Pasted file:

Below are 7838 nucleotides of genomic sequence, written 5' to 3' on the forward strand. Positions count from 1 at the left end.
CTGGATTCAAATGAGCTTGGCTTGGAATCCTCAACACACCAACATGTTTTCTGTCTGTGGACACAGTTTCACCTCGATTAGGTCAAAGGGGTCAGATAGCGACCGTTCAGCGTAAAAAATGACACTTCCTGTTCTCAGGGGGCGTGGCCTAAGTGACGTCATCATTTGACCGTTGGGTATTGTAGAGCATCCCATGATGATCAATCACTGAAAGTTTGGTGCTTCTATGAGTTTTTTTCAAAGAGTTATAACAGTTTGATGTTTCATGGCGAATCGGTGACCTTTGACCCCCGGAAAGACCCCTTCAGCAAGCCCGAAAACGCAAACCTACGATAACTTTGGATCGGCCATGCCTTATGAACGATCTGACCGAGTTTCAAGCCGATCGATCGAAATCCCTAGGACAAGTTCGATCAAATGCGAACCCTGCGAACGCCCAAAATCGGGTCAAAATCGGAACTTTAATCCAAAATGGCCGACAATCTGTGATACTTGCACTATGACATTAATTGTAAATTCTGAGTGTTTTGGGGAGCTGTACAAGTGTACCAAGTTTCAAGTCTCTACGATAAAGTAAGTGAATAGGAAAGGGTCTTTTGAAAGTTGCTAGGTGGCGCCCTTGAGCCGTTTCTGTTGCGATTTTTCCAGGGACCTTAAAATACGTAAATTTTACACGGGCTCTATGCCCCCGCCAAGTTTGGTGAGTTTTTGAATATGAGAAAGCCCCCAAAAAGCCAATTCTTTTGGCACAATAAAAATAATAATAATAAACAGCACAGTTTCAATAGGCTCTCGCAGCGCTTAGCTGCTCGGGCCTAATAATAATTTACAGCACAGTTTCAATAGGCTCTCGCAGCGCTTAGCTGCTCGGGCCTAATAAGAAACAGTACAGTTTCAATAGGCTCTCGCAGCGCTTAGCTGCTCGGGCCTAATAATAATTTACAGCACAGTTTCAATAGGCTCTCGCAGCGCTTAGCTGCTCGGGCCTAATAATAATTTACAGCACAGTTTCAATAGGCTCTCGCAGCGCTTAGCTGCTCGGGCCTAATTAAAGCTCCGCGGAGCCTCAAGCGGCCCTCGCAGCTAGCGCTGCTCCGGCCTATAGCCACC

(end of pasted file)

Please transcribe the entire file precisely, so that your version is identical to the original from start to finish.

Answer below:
Below are 7838 nucleotides of genomic sequence, written 5' to 3' on the forward strand. Positions count from 1 at the left end.
CTGGATTCAAATGAGCTTGGCTTGGAATCCTCAACACACCAACATGTTTTCTGTCTGTGGACACAGTTTCACCTCGATTAGGTCAAAGGGGTCAGATAGCGACCGTTCAGCGTAAAAAATGACACTTCCTGTTCTCAGGGGGCGTGGCCTAAGTGACGTCATCATTTGACCGTTGGGTATTGTAGAGCATCCCATGATGATCAATCACTGAAAGTTTGGTGCTTCTATGAGTTTTTTTCAAAGAGTTATAACAGTTTGATGTTTCATGGCGAATCGGTGACCTTTGACCCCCGGAAAGACCCCTTCAGCAAGCCCGAAAACGCAAACCTACGATAACTTTGGATCGGCCATGCCTTATGAACGATCTGACCGAGTTTCAAGCCGATCGATCGAAATCCCTAGGACAAGTTCGATCAAATGCGAACCCTGCGAACGCCCAAAATCGGGTCAAAATCGGAACTTTAATCCAAAATGGCCGACAATCTGTGATACTTGCACTATGACATTAATTGTAAATTCTGAGTGTTTTGGGGAGCTGTACAAGTGTACCAAGTTTCAAGTCTCTACGATAAAGTAAGTGAATAGGAAAGGGTCTTTTGAAAGTTGCTAGGTGGCGCCCTTGAGCCGTTTCTGTTGCGATTTTTCCAGGGACCTTAAAATACGTAAATTTTACACGGGCTCTATGCCCCCGCCAAGTTTGGTGAGTTTTTGAATATGAGAAAGCCCCCAAAAAGCCAATTCTTTTGGCACAATAAAAATAATAATAATAAACAGCACAGTTTCAATAGGCTCTCGCAGCGCTTAGCTGCTCGGGCCTAATAATAATTTACAGCACAGTTTCAATAGGCTCTCGCAGCGCTTAGCTGCTCGGGCCTAATAAGAAACAGTACAGTTTCAATAGGCTCTCGCAGCGCTTAGCTGCTCGGGCCTAATAATAATTTACAGCACAGTTTCAATAGGCTCTCGCAGCGCTTAGCTGCTCGGGCCTAATAATAATTTACAGCACAGTTTCAATAGGCTCTCGCAGCGCTTAGCTGCTCGGGCCTAATTAAAGCTCCGCGGAGCCTCAAGCGGCCCTCGCAGCTAGCGCTGCTCCGGCCTATAGCCACC